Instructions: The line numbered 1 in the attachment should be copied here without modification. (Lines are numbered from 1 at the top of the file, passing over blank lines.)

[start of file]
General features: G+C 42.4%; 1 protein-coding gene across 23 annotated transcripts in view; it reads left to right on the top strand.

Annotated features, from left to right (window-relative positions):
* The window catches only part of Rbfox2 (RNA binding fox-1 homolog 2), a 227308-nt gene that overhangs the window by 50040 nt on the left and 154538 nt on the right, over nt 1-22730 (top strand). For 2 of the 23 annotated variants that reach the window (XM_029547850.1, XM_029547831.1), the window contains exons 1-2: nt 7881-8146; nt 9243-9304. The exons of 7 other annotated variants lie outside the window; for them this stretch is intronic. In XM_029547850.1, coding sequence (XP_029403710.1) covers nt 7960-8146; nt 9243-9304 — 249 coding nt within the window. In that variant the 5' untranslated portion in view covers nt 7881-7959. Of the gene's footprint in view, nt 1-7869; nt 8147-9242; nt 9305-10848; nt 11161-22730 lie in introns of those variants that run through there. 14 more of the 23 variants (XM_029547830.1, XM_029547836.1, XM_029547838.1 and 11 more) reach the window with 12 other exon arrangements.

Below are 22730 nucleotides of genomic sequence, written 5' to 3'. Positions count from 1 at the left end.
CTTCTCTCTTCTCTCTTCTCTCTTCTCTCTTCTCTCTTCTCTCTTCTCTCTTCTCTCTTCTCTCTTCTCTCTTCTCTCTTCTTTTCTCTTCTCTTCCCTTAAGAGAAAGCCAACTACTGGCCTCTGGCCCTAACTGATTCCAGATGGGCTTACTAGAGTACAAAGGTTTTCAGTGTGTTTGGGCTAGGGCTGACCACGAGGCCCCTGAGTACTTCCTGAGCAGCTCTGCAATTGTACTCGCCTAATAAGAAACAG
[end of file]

General features: G+C 42.4%; 1 protein-coding gene across 23 annotated transcripts in view; it reads left to right on the top strand.